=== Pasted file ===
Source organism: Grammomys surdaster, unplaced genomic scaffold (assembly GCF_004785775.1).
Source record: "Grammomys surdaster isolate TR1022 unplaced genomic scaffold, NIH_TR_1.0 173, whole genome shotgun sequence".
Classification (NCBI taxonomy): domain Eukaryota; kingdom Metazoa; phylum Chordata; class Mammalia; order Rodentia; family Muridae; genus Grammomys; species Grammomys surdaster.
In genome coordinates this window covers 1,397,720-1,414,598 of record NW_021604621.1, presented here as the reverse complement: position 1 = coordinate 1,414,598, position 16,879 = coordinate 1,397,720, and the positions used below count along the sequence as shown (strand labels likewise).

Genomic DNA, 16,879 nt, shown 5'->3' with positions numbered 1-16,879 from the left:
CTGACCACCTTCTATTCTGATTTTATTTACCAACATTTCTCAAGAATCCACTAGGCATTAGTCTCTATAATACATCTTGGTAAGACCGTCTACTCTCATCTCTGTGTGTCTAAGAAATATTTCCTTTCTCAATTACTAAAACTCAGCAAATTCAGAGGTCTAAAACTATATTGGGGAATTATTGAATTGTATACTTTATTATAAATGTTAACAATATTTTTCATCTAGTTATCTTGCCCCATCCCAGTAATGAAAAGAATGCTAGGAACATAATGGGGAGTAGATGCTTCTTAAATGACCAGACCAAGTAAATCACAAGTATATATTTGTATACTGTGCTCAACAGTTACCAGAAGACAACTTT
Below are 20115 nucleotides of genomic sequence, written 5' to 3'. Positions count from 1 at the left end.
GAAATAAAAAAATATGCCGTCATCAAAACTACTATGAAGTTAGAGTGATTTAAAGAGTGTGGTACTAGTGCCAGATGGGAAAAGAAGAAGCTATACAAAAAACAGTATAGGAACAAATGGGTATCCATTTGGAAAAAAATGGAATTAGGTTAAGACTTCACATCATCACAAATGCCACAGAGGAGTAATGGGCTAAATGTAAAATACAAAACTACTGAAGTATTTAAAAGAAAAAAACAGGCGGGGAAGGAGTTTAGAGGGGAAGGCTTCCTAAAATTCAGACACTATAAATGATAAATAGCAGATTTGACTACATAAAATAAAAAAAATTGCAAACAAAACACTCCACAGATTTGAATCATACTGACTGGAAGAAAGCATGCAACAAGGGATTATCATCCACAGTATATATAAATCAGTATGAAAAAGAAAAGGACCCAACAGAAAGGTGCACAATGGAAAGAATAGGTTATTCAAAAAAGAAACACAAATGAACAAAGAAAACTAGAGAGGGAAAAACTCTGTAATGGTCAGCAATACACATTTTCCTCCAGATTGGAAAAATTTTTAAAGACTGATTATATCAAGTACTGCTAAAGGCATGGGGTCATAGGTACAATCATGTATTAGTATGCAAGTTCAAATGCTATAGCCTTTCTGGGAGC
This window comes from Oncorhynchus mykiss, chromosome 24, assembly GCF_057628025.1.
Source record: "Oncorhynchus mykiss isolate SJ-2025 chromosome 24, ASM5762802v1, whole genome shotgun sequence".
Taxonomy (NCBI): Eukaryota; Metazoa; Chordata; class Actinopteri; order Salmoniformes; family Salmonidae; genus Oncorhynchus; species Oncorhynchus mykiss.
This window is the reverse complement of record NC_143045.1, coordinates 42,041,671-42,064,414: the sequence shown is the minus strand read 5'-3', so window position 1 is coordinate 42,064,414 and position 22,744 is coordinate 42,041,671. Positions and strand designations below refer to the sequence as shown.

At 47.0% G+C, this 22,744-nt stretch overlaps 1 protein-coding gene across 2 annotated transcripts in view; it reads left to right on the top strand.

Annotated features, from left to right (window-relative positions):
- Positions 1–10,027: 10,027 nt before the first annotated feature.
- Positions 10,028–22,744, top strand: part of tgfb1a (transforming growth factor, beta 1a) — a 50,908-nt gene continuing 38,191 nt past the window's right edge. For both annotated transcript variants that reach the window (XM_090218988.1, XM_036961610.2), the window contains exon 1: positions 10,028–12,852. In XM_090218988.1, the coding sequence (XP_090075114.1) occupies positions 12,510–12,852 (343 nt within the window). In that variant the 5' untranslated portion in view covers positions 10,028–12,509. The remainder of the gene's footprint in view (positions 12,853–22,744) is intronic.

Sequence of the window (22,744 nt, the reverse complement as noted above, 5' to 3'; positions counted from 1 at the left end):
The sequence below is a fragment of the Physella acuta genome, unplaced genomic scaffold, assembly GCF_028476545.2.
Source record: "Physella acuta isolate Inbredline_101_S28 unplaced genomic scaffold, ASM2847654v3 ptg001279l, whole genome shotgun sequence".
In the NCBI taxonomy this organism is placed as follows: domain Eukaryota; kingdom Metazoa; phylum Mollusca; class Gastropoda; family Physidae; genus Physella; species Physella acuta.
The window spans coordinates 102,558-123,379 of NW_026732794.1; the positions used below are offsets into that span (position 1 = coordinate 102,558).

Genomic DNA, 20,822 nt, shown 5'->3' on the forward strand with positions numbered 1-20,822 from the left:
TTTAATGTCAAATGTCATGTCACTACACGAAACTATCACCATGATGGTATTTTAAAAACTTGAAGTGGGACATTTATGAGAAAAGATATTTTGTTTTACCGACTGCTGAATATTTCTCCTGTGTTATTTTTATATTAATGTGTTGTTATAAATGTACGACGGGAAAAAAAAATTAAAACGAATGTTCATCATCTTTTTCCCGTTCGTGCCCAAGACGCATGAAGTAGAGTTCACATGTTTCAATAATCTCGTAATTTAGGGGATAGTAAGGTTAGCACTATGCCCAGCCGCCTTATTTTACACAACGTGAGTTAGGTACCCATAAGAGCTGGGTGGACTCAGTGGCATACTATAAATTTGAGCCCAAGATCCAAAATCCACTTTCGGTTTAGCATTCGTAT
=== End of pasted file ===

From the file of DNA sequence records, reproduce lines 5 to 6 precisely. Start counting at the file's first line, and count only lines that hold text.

Genomic DNA, 16,879 nt, shown 5'->3' with positions numbered 1-16,879 from the left:
CTGACCACCTTCTATTCTGATTTTATTTACCAACATTTCTCAAGAATCCACTAGGCATTAGTCTCTATAATACATCTTGGTAAGACCGTCTACTCTCATCTCTGTGTGTCTAAGAAATATTTCCTTTCTCAATTACTAAAACTCAGCAAATTCAGAGGTCTAAAACTATATTGGGGAATTATTGAATTGTATACTTTATTATAAATGTTAACAATATTTTTCATCTAGTTATCTTGCCCCATCCCAGTAATGAAAAGAATGCTAGGAACATAATGGGGAGTAGATGCTTCTTAAATGACCAGACCAAGTAAATCACAAGTATATATTTGTATACTGTGCTCAACAGTTACCAGAAGACAACTTT